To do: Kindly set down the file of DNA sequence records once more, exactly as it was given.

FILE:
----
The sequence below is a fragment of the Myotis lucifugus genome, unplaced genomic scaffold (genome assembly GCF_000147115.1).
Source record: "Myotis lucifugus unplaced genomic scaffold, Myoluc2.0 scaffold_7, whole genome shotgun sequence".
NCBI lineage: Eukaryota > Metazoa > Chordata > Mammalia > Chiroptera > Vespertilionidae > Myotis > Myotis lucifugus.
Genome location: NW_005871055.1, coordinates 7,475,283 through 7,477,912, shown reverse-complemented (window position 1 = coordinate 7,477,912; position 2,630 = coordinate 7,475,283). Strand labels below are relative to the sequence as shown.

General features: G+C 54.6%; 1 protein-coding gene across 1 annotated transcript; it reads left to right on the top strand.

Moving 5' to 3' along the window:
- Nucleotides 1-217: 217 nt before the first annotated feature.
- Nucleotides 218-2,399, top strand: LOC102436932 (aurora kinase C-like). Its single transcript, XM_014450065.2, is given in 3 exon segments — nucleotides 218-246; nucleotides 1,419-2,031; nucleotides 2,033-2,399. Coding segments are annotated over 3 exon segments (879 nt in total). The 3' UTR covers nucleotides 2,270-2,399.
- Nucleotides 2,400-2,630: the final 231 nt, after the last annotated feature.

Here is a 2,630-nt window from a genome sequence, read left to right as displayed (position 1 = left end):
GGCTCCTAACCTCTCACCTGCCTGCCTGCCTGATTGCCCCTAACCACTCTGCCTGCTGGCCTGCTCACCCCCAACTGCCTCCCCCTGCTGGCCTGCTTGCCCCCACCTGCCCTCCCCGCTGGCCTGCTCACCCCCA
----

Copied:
The sequence below is a fragment of the Myotis lucifugus genome, unplaced genomic scaffold (genome assembly GCF_000147115.1).
Source record: "Myotis lucifugus unplaced genomic scaffold, Myoluc2.0 scaffold_7, whole genome shotgun sequence".
NCBI lineage: Eukaryota > Metazoa > Chordata > Mammalia > Chiroptera > Vespertilionidae > Myotis > Myotis lucifugus.
Genome location: NW_005871055.1, coordinates 7,475,283 through 7,477,912, shown reverse-complemented (window position 1 = coordinate 7,477,912; position 2,630 = coordinate 7,475,283). Strand labels below are relative to the sequence as shown.

General features: G+C 54.6%; 1 protein-coding gene across 1 annotated transcript; it reads left to right on the top strand.

Moving 5' to 3' along the window:
- Nucleotides 1-217: 217 nt before the first annotated feature.
- Nucleotides 218-2,399, top strand: LOC102436932 (aurora kinase C-like). Its single transcript, XM_014450065.2, is given in 3 exon segments — nucleotides 218-246; nucleotides 1,419-2,031; nucleotides 2,033-2,399. Coding segments are annotated over 3 exon segments (879 nt in total). The 3' UTR covers nucleotides 2,270-2,399.
- Nucleotides 2,400-2,630: the final 231 nt, after the last annotated feature.

Here is a 2,630-nt window from a genome sequence, read left to right as displayed (position 1 = left end):
GGCTCCTAACCTCTCACCTGCCTGCCTGCCTGATTGCCCCTAACCACTCTGCCTGCTGGCCTGCTCACCCCCAACTGCCTCCCCCTGCTGGCCTGCTTGCCCCCACCTGCCCTCCCCGCTGGCCTGCTCACCCCCA